It's nice that Unity preserves the PhysX method signatures in the call hierarchy. The PhysX methods seem relatively fast, and they are rolled up to Physics.Processing. That method is solely responsible for the 3x decrease in performance on XBox One X. The method has had issues once before.

    Prime Factorization Code (Link)
    Rigid Body Creation Code (Link)

    I can share a zip of the rigid body test project. It uses a Unity store asset for the GPU/CPU statistics, which is why I am not directly linking to it here.

    *edited to add information regarding a Unity test project.
     
    Last edited: Nov 6, 2018
  2. yant

    yant

    Unity Technologies

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    Wondering if comparing the prime factorization to physics simulation is still apples to apples. Prime factorization is a pure number cruncher, as opposed to physics that uses quite a lot of memory operations. Anything from dcache/icache size to branch prediction specifics would affect that, wouldn't it? I've just spoken to Nvidia representatives and they told me there is actually a minor bug that's been there for a while that forces the solver to compute all islands on one thread, but splitting it up is estimated to gain 30-40% perf only. I'm getting it that Xbox CPUs are sort of expected to perform slower than their desktop "equivalents".
     
  3. stonstad

    stonstad

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    The performance disparity raises questions. i.e. Within Physics.Processing is there branching for different platforms (PC vs XBox)? How many concurrent threads are allocated to PhysX for physics on PC vs XB1X? How are physics threads pooled, created/destroyed, and locked and what is the optimization point for this behavior on PC vs XB1X?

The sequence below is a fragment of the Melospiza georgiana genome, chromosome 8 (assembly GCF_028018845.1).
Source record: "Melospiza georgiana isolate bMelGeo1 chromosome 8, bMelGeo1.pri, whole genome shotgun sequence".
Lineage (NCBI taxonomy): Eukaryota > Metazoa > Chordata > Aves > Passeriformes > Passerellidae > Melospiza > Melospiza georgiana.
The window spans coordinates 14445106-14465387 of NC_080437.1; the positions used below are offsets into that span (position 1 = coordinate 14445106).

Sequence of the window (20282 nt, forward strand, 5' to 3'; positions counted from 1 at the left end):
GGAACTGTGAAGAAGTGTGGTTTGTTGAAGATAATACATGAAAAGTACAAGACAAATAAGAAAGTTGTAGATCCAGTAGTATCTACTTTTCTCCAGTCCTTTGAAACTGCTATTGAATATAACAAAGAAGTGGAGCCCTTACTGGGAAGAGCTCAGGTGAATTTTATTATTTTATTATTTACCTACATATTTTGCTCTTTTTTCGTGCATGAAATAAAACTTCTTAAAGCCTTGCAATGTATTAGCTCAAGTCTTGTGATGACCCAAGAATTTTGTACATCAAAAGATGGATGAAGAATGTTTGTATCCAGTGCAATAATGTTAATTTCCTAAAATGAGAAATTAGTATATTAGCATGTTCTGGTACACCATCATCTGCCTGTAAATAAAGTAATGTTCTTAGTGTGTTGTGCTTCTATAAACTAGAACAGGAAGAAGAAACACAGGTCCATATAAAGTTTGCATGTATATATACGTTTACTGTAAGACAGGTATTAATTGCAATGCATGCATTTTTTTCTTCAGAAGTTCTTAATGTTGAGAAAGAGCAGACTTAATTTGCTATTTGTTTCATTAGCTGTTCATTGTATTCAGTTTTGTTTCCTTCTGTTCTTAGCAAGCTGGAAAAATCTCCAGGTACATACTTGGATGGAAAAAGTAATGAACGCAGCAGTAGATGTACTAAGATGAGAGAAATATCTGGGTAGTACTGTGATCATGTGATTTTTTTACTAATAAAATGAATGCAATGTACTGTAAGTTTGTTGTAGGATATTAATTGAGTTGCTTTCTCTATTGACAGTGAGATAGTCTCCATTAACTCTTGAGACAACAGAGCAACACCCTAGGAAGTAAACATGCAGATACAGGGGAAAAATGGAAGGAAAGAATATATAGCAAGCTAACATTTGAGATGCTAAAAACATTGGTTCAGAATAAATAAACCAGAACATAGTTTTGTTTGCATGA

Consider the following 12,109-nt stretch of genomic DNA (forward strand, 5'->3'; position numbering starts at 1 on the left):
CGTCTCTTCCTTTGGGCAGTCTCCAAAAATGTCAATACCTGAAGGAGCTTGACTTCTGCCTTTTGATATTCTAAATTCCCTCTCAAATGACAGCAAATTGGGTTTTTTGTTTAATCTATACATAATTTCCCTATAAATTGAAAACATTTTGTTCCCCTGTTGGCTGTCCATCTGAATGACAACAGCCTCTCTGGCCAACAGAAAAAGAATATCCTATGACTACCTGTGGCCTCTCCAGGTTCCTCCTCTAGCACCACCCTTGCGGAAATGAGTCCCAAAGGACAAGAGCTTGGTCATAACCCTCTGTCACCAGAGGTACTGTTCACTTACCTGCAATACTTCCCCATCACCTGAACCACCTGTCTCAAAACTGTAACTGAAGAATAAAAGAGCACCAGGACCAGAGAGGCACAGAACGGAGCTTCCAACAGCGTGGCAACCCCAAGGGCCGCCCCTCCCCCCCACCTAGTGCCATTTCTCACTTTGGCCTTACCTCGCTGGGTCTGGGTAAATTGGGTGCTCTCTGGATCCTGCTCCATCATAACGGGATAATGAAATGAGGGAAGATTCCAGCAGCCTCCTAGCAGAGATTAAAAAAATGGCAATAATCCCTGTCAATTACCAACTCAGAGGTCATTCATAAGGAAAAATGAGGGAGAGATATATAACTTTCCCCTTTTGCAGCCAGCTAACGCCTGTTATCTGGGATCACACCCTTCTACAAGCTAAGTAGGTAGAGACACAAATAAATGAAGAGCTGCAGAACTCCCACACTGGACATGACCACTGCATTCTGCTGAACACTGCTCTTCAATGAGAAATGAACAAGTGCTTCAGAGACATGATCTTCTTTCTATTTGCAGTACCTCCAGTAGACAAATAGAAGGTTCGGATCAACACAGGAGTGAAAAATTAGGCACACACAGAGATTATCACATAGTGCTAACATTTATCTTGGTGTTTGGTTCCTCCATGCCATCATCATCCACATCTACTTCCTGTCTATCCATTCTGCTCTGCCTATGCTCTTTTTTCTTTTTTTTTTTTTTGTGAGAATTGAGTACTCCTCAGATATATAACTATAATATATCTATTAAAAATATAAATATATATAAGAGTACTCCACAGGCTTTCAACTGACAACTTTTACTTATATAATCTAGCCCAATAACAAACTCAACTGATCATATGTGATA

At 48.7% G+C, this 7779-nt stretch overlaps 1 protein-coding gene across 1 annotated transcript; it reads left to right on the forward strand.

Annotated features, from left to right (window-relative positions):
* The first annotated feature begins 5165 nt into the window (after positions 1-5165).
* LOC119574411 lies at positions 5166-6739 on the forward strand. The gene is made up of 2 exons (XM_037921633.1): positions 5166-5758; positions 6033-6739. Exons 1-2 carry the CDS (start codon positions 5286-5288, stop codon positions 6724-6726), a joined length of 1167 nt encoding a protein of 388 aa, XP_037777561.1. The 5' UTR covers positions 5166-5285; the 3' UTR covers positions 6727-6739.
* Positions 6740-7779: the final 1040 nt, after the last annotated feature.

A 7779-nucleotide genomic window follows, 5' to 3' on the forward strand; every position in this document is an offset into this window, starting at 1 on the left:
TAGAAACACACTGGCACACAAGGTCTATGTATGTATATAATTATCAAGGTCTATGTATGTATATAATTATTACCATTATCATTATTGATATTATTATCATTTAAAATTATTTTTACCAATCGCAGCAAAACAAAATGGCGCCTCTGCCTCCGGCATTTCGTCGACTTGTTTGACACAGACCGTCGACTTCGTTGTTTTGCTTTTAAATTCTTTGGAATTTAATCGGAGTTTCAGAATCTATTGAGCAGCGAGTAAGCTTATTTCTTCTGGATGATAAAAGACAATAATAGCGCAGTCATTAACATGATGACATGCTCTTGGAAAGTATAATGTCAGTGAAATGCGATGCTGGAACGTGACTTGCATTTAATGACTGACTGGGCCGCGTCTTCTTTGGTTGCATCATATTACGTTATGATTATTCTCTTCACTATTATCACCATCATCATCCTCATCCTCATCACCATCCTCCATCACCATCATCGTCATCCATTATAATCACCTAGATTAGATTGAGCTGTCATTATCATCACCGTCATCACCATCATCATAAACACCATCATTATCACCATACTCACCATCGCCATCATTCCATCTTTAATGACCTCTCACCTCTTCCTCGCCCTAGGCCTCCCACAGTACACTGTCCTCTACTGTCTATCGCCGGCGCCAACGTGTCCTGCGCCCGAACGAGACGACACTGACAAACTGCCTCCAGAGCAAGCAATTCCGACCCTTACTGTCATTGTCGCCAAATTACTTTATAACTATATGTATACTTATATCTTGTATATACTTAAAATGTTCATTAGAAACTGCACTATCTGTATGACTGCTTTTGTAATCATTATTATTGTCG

4. Tautvydas-Zilys

    Tautvydas-Zilys

    Unity Technologies

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    PhysX doesn't not distinguish between running on PC vs Xbox on UWP.
     
  5. stonstad

    stonstad

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    OK. Does Unity Physics.Processing though?

    Separately, it looks like the number of threads used by PhysX are assignable. So getting right to the point, we do not assign a different number of threads based on platform?

    I don't doubt anyone's expertise -- I'm just trying to understand the performance discrepancy. I even annoy myself sometimes.

    I downloaded the PhysX SDK -- and I have some thoughts to running a simulation on both test rigs to see if there is a difference in performance. I don't have access to Unity source -- maybe Physics.Processing is ten lines of code and all very straightforward. No room for platform optimization. :p
     
  6. hippocoder

    hippocoder

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    Memory bandwidth on xb1 is significantly limited in comparison to desktops. Also you should do the test with no rendering to remove the draw call hit on CPU.
     
  7. Tautvydas-Zilys

    Tautvydas-Zilys

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    No. The only part of Engine that does is on screen keyboard code.
     
  8. stonstad

    stonstad

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    It will be interesting to see how the new Unity built-in physics system performs. I was somewhat disappointed that no mention was given at the keynote regarding whether performance is improved by the change.